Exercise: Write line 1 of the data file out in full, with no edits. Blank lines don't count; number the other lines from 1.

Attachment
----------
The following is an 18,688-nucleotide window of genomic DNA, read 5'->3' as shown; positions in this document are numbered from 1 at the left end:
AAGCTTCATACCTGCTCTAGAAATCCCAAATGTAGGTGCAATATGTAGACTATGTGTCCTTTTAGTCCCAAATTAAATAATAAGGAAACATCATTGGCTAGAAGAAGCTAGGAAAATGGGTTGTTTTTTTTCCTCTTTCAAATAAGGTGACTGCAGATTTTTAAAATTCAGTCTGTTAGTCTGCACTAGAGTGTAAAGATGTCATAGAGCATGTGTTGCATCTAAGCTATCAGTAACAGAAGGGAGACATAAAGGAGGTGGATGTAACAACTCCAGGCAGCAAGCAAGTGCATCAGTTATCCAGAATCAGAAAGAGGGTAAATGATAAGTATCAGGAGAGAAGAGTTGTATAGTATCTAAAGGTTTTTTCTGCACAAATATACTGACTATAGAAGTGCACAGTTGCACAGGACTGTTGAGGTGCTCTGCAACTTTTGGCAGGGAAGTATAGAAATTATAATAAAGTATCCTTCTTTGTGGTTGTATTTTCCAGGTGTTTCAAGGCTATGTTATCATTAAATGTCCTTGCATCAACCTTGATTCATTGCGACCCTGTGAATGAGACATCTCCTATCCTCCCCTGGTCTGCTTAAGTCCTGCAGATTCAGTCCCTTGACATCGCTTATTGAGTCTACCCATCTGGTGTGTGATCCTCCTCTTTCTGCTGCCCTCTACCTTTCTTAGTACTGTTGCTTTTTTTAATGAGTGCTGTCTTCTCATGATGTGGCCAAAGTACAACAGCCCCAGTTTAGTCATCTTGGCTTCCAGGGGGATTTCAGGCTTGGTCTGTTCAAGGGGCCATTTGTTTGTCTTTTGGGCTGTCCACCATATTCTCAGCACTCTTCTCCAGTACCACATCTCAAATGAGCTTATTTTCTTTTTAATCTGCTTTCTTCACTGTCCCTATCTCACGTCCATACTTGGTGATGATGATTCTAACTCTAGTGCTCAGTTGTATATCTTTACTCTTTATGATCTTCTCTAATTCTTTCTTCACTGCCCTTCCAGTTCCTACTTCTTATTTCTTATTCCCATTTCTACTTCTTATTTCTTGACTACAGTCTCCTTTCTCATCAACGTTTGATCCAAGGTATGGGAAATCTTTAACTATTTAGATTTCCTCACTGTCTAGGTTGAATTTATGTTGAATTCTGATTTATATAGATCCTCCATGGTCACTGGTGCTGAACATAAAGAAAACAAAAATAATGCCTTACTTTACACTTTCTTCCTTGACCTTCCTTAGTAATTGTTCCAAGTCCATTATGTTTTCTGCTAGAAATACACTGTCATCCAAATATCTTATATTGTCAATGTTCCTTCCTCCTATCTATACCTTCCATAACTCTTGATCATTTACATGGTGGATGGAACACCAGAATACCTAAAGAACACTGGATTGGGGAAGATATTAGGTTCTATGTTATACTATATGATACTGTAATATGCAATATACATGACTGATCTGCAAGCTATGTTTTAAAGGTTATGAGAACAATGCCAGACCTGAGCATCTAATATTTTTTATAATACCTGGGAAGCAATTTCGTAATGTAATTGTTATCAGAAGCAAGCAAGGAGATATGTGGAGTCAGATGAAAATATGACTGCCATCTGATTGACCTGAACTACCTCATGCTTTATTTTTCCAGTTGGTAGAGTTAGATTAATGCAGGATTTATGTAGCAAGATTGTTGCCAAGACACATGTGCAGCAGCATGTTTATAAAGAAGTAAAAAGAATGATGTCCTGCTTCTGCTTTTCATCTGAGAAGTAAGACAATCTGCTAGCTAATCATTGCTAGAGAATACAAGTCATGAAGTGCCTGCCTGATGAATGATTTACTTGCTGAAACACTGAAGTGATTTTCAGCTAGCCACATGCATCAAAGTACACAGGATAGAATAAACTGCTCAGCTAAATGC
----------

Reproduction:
The following is an 18,688-nucleotide window of genomic DNA, read 5'->3' as shown; positions in this document are numbered from 1 at the left end: